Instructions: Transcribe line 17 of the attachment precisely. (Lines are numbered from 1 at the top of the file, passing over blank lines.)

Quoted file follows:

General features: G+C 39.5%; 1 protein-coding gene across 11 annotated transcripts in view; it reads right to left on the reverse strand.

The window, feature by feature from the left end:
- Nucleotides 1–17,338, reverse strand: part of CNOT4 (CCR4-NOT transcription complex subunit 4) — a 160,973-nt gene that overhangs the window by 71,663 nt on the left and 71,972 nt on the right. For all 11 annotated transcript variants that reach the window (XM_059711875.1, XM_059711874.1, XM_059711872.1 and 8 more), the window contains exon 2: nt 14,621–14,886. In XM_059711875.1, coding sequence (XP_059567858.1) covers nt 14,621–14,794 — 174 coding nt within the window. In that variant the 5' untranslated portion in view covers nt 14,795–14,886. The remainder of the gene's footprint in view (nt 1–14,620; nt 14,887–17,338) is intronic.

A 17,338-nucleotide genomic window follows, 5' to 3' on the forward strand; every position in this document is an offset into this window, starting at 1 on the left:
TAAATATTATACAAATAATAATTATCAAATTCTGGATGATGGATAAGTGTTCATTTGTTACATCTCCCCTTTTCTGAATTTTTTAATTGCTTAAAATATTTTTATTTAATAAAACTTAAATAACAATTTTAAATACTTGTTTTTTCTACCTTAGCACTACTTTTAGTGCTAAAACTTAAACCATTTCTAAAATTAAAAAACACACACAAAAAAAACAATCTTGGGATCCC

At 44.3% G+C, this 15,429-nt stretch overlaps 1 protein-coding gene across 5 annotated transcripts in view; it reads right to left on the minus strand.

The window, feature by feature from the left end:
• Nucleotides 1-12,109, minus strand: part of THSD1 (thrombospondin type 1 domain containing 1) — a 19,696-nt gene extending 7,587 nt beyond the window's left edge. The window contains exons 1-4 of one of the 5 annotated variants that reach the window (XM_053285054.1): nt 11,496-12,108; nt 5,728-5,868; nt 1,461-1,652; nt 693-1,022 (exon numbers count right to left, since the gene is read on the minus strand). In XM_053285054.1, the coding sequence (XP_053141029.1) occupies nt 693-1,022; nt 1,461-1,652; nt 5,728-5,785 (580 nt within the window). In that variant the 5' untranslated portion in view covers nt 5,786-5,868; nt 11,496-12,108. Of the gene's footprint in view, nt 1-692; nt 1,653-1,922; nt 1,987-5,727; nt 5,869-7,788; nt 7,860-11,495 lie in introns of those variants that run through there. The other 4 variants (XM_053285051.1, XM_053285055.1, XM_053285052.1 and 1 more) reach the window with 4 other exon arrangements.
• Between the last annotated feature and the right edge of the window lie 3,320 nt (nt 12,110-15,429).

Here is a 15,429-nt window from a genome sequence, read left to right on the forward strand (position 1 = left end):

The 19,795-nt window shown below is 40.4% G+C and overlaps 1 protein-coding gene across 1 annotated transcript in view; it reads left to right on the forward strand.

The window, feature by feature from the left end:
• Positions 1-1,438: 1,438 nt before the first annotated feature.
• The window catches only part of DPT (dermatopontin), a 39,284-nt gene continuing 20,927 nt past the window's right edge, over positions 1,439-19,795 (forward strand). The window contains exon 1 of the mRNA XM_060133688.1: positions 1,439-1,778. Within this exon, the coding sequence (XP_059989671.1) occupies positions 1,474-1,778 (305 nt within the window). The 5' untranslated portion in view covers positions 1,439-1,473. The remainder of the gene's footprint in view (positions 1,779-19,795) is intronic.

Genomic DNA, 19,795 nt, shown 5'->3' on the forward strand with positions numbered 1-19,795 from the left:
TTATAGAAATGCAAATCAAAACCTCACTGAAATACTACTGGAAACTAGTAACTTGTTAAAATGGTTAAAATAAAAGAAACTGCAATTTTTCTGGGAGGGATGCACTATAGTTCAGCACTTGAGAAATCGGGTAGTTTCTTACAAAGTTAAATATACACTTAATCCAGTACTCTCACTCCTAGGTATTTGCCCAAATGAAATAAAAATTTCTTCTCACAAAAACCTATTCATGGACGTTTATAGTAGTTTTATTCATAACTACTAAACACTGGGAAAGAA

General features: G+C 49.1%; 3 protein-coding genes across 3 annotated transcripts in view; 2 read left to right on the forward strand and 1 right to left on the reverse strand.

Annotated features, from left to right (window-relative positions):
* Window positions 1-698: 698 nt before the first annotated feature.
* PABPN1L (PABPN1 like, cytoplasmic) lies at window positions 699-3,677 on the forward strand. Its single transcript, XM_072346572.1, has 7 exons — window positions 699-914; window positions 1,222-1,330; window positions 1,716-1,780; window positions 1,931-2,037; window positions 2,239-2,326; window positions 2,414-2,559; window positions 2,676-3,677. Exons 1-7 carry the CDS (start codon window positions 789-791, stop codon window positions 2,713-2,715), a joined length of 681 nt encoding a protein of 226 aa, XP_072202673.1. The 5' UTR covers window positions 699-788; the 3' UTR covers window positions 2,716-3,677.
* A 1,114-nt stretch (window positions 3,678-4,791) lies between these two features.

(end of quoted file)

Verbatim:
General features: G+C 49.1%; 3 protein-coding genes across 3 annotated transcripts in view; 2 read left to right on the forward strand and 1 right to left on the reverse strand.